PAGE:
Exercise 3: Power analysis

Aim: Participants to develop a power map on their tax issue. They have a clear analysis of the principal actors who can influence or make decisions about the goal and they understand the networks and relationships between people and key institutions.

Step 1: In groups, participants draw a power map (see the power mapping tool on page 8 for an example).

Draw and label a box or circle in the middle of a flip chart sheet to represent the person or institution with the most power to bring about change on your issue. Then work outwards so that the circles/ boxes near the centre of the sheet have the most power to change the policy and the circles/boxes on the edges of the sheet are those with the least power. Participants discuss their choices as they develop the power map.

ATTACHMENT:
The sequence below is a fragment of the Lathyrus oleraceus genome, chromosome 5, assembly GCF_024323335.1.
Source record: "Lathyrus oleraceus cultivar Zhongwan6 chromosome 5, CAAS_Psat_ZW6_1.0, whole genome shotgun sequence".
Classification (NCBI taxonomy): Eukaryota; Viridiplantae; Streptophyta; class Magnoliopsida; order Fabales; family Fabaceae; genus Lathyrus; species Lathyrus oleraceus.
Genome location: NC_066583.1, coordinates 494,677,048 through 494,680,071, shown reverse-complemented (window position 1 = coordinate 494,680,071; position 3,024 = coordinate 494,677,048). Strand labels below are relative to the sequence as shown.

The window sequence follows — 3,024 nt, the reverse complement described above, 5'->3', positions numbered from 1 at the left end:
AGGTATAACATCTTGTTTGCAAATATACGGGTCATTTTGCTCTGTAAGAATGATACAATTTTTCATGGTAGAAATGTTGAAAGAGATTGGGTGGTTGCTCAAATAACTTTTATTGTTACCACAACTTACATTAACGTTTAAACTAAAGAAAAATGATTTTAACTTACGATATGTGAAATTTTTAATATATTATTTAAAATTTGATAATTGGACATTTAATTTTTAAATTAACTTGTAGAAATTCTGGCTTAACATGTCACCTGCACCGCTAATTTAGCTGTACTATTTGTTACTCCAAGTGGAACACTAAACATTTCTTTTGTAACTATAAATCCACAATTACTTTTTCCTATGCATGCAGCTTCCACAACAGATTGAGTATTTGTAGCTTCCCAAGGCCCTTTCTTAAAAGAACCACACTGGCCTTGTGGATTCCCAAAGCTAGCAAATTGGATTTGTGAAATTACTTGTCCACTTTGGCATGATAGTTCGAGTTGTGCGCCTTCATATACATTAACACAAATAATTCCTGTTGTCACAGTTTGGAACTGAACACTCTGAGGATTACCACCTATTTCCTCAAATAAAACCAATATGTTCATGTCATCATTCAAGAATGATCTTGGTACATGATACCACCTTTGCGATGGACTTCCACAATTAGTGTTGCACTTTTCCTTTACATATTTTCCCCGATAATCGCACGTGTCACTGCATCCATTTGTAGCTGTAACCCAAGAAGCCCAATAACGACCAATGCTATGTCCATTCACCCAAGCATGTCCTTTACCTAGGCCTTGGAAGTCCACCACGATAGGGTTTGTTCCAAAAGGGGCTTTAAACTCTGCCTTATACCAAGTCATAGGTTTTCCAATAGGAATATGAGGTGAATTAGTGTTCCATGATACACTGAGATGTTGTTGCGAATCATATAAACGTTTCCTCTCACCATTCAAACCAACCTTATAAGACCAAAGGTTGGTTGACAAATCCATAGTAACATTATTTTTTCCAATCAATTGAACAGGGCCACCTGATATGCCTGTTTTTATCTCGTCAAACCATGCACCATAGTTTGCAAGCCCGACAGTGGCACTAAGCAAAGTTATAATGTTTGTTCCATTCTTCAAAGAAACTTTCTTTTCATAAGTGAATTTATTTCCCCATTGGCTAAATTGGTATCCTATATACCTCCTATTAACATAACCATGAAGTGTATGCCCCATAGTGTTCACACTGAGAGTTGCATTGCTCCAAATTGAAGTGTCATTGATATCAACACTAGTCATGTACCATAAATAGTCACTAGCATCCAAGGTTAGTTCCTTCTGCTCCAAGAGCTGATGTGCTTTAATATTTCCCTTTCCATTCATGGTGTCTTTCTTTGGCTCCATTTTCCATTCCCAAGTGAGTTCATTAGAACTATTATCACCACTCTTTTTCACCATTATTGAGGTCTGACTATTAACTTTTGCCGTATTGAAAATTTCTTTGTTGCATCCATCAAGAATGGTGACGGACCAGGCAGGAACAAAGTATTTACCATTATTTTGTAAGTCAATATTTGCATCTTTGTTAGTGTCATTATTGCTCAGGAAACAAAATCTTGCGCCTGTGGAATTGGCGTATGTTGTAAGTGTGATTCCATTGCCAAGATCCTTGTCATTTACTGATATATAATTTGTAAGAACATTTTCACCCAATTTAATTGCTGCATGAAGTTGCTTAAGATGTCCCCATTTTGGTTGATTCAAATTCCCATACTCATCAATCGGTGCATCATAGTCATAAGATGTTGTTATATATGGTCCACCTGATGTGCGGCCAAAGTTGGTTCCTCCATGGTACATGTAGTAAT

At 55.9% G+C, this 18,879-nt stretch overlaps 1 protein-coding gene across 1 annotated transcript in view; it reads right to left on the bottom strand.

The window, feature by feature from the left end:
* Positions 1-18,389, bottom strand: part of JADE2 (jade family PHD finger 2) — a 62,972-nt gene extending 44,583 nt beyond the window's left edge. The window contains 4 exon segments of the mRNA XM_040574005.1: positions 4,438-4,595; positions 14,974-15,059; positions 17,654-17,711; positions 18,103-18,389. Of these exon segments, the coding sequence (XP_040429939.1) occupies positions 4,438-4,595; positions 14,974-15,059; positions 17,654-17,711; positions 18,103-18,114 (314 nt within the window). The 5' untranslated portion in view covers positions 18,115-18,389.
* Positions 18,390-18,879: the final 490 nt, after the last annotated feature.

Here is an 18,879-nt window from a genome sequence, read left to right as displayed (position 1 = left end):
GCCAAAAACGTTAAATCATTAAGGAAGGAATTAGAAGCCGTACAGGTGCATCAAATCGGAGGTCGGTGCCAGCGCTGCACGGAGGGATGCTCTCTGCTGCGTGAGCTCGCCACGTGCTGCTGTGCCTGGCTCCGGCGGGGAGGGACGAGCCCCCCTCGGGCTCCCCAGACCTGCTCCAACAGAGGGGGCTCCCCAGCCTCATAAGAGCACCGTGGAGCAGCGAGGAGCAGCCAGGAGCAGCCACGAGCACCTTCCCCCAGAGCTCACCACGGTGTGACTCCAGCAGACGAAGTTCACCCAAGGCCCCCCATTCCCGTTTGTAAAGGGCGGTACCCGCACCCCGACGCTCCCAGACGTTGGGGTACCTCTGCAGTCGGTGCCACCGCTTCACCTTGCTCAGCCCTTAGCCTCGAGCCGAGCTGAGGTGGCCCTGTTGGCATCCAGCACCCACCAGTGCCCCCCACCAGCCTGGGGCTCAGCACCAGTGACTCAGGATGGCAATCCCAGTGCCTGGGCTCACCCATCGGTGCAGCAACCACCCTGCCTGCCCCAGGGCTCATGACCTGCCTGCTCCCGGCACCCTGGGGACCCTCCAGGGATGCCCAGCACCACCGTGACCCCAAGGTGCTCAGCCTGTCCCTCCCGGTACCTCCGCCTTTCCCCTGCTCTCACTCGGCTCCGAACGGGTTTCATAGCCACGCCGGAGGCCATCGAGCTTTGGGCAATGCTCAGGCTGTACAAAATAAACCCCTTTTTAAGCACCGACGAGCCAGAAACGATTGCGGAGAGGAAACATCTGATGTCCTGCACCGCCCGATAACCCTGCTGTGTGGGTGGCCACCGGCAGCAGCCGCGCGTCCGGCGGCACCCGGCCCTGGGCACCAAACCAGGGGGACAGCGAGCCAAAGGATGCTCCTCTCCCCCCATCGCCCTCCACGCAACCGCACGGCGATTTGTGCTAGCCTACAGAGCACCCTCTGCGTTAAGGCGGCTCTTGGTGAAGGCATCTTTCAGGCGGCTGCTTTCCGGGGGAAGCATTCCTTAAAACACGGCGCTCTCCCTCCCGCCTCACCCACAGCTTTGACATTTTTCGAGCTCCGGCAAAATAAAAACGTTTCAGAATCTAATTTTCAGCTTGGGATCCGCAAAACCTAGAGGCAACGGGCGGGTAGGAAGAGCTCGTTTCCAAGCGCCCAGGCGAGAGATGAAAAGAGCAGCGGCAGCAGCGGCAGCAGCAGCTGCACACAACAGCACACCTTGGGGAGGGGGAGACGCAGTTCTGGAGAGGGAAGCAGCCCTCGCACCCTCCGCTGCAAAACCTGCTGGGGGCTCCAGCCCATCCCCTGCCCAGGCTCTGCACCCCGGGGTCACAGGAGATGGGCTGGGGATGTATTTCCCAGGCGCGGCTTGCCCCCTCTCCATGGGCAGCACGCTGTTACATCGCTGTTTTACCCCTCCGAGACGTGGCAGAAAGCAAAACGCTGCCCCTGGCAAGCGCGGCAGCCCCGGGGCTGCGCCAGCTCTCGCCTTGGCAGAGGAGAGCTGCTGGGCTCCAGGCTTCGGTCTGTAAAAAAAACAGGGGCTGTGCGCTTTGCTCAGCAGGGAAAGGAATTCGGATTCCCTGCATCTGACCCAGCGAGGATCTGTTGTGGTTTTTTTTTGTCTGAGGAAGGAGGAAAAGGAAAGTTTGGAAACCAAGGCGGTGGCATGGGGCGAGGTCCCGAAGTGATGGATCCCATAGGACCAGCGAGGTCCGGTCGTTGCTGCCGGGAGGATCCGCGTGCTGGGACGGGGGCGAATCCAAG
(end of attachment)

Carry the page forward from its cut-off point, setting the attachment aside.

Step 2: Still in groups, participants add arrows going from one box/circle to another to demonstrate who has power over other bodies and individuals.

Step 3: You can further discuss the choices that participants made and the reasons for them in plenary.

Exercise 4: Identifying and mapping key stakeholders

Aim: Participants to identify a broad range of actors with a stake in a given tax issue (to complement the analysis of who has power over the issue in Exercise 3). Participants will analyse four main categories of stakeholders: targets; allies; opponents; and beneficiaries.

Step 1: The facilitator reminds the group that most tax issues have multiple stakeholders. Some will be targets of the advocacy (because they have the power to bring about the change being sought – as identified in the power map exercise). Some will be allies, others opponents. It’s also important to clarify who will be the beneficiaries of the changes sought.